Doctors explain how 'convalescent plasma' may help COVID-19 patients
Plasma donated by people who have recovered from COVID-19 is still an experimental treatment for the virus, but it remains in high demand.
Doctors call it "convalescent plasma."
It's not a cure for COVID-19, but it may help the body fight the virus.
"It seems to work best in the first week of infection when the virus is still surging in the body," said Dr. James Castillo, the Cameron County health authority. "And if you give the antibodies at that point, it probably helps give the immune system a head start on the virus."
By the second or third week, the plasma may be less useful, Castillo said.
When deciding whether or not a COVID-19 patient should receive plasma, doctors consider a wide variety of factors. They also must find plasma from a donor with a matching blood type.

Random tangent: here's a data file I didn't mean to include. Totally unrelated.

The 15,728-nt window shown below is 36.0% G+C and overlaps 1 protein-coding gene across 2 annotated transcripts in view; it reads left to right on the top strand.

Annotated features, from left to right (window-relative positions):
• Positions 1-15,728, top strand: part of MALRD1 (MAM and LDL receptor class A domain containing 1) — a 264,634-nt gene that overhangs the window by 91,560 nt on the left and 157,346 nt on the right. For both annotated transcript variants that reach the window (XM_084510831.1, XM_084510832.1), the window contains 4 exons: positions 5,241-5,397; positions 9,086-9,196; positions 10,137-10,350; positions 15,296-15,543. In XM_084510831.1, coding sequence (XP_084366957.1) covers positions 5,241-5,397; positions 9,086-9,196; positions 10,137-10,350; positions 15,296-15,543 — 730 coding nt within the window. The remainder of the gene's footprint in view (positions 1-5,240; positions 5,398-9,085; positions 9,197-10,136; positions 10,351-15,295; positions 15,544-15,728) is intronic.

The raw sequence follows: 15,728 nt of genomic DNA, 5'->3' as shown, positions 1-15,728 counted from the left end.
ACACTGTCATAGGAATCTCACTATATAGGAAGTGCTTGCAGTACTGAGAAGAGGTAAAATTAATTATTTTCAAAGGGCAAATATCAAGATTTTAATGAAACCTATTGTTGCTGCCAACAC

Watch the video for the full story.
Cameron County hopeful that judge's decision to extend census deadline will produce...
Hispanic Heritage Month: Leo Montalvo, the first Hispanic mayor of McAllen
Clinical trials for COVID-19 vaccine underway in the Valley
CDC study shows coronavirus case rates are highest in young adults
Valley Made, Local Strong: The Flower Shop, Floral Designs by Sophia